In all, Joburg’s pointless pointsmen reveal two toxic dynamics. First, the dominance in South Africa of automobility, and an obsession with the fast flow of traffic to the detriment of almost everything else — and in this case, to the detriment of the actual flow of traffic! And second, Herman Mashaba and the DA’s “houses for the poor, potholes for the rich” retail politics. Rather than undertaking to improve the city in a considered and evidence-based way, they so want to be seen to be improving things that they are prepared to make things worse.

If they were serious about making Johannesburg work better, they’d use pointsmen as intended — to stand in for faulty traffic lights, and to manage specific instances where traffic is overwhelming the system. And they would unpick the technical, governance and corruption issues that make our robots unreliable in the first place. By doing that, which the ANC in Joburg (for all their virtues) never did, the DA might show that they are indeed the better choice to manage this tricky, complex city.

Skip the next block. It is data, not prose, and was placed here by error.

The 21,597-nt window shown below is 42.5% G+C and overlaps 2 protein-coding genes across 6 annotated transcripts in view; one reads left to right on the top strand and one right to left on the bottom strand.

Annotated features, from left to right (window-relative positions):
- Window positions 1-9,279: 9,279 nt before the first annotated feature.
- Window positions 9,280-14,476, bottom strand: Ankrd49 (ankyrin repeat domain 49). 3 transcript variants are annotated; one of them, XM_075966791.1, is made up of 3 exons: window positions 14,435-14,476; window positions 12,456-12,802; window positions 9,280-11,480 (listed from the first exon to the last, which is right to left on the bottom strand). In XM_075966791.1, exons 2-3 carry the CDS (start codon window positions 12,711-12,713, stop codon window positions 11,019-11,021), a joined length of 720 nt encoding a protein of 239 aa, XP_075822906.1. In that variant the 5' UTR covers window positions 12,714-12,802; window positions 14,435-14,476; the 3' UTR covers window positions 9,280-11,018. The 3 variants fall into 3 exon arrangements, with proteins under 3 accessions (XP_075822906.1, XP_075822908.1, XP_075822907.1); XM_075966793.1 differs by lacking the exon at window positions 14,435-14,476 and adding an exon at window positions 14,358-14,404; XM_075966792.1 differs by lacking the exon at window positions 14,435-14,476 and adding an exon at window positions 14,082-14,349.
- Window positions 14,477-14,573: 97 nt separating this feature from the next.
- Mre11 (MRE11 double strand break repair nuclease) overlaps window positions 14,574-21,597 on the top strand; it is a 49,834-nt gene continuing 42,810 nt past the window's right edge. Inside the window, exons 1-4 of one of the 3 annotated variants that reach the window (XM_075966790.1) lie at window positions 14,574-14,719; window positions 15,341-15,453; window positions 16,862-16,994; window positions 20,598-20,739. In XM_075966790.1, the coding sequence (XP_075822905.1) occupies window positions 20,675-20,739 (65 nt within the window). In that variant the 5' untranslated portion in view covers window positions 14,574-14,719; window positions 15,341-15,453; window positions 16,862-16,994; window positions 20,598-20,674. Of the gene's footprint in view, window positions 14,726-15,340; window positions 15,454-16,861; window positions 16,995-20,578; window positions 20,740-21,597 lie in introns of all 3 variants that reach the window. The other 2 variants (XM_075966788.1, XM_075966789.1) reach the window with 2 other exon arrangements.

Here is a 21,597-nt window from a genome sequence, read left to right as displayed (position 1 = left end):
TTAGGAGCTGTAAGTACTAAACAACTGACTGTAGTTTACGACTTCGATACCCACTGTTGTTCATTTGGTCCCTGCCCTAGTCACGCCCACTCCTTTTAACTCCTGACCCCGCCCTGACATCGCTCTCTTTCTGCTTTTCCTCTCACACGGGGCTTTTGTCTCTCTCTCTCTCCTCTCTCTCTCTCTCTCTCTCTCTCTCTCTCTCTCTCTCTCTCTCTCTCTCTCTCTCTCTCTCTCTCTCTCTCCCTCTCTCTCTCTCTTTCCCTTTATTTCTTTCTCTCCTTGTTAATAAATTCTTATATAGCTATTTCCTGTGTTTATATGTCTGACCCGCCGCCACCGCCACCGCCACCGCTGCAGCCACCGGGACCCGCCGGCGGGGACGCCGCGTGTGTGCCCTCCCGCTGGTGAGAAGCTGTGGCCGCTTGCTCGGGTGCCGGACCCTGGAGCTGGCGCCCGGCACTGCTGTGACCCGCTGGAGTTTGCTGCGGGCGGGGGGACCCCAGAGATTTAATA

If they want to rise above merely administering the city, and actually improve it, then they need to tackle the underlying problem of congestion, which is too many cars and not enough alternatives. They would continue the vital work of improving our public transport system, expanding the BRT, rationalising Metrobus, and integrating the taxis. And they would work towards building a more compact and walkable city.

These things are hard to do, but will improve Johannesburg immeasurably. Putting pointsmen at working robots is easy, but makes Johannesburg worse. Our leaders shouldn’t have to think too hard about this choice. DM

Jesse Harber is a political economist studying urban and transport governance. He is a researcher at the Gauteng City-Region Observatory, and writes in his personal capacity.